In this paper, we apply the outcomes model to empirical data collected from ethnographic research conducted over the course of one academic year at four ISL settings in England, UK, as part of the wider Youth Equity + STEM (YESTEM) project on youth equity and informal STEM participation, funded by the Wellcome Trust, National Science Foundation and the Economic and Social Research Council. Two of the settings were based in the capital, London and two were located in Bristol, a city in the South West of England. The settings were selected as illustrative of a number of different ISL offers, including designed spaces (a community zoo and a science centre) and community spaces (a digital arts centre and a social enterprise working to support young women in STEM). We liaised with practitioners to identify a focal youth programme within each setting, namely a holiday programme at the zoo, a girls’ after-school STEM club, an after-school coding club at the digital arts centre and a youth engagement programme at the science centre. Together, these programmes offered us opportunities to consider youth outcomes across a range of activities, modes of engagement, ISL settings and young people.
Data collection: youth ethnographies, observation and interviews
Multimodal youth ethnography work was conducted with 33 young people aged 11–14 who participated in programmes at the four partner ISE settings. Some were young people who were already naturalistically participating and others were recruited from under-represented communities to participate in programmes as part of the project. At three ISL settings, young people participated in distinct programmes and were recruited as part of this project: a weeklong programme at the community zoo, weekly school-based STEM club with two day trips as part of a girls-only STEM club, and bi-weekly school-based sessions with termly trips to the science centre. At the fourth ISE setting, young people were long-term participants, who had attended a range of different technology and media-focused programmes for between one and four years at the time of joining our study. Table 2 shows a summary of programmes and participants involved. Details of individual participants are presented in the Appendix. In addition, a young person’s self-identified ethnicity, gender and social class are given in the text the first time a young person is referred to in the paper. All young people chose their own pseudonyms.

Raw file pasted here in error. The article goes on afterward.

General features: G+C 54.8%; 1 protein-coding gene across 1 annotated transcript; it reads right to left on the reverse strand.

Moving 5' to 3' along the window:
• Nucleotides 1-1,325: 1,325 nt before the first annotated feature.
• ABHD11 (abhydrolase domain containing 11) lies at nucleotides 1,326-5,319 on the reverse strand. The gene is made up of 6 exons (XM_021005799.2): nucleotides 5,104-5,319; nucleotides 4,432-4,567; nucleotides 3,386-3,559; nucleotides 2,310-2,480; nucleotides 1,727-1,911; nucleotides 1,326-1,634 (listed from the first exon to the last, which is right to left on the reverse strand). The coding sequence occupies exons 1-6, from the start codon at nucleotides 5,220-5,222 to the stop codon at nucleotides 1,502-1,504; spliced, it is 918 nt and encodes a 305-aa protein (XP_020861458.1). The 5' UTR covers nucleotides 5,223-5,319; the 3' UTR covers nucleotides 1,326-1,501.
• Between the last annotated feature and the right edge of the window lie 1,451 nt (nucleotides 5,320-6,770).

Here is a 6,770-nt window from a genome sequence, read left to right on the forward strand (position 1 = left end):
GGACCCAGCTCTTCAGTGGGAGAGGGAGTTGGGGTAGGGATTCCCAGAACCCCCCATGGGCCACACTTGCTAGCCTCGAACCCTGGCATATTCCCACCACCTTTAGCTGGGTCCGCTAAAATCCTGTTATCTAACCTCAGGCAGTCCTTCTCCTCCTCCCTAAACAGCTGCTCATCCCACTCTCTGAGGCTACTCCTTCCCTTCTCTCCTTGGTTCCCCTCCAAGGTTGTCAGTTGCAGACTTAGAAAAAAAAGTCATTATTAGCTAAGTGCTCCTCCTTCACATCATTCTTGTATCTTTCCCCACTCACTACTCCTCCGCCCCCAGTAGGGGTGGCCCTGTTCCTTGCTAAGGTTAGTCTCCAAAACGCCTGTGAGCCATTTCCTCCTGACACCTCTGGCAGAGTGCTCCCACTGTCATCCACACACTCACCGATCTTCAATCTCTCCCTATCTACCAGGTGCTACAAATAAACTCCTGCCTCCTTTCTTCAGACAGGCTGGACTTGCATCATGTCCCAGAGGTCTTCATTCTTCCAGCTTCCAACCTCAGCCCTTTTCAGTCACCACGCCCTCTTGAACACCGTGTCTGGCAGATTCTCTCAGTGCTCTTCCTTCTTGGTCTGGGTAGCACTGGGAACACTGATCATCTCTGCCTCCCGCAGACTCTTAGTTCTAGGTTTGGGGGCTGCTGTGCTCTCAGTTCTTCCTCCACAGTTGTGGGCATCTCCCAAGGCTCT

Data collected included researchers’ observations of programmes; youth-constructed portfolio data (e.g. videos, photographs, written pieces of work, online posts, drawn pieces), audio-recorded interviews and discussion groups with young people and practitioners (at the start, during and after participation). In addition to the data collected during and immediately after the programme, we also met with young people c. six months after the end of each programme to ask more about the outcomes of their ISL participation. In the latter sessions, we used a set of outcome cards as group discussion prompts, based on the areas of the synthesised model, in which each card detailed potential outcomes relating to different outcome areas. For example, cards relating to the STEM trajectories included statements such as ‘The programme has made me want to do more STEM in the future’. Cards relating to STEM identity and identity work included statements such as ‘The programme has made no difference to how science-y I feel’. We worked with young people in small discussion groups of around three people, and asked them to look through the cards and discuss the extent to which they agreed or disagreed and their reasons, exploring differences and commonalities in view across the group. We also conducted individual follow up interviews, exploring participants’ experiences in greater depth.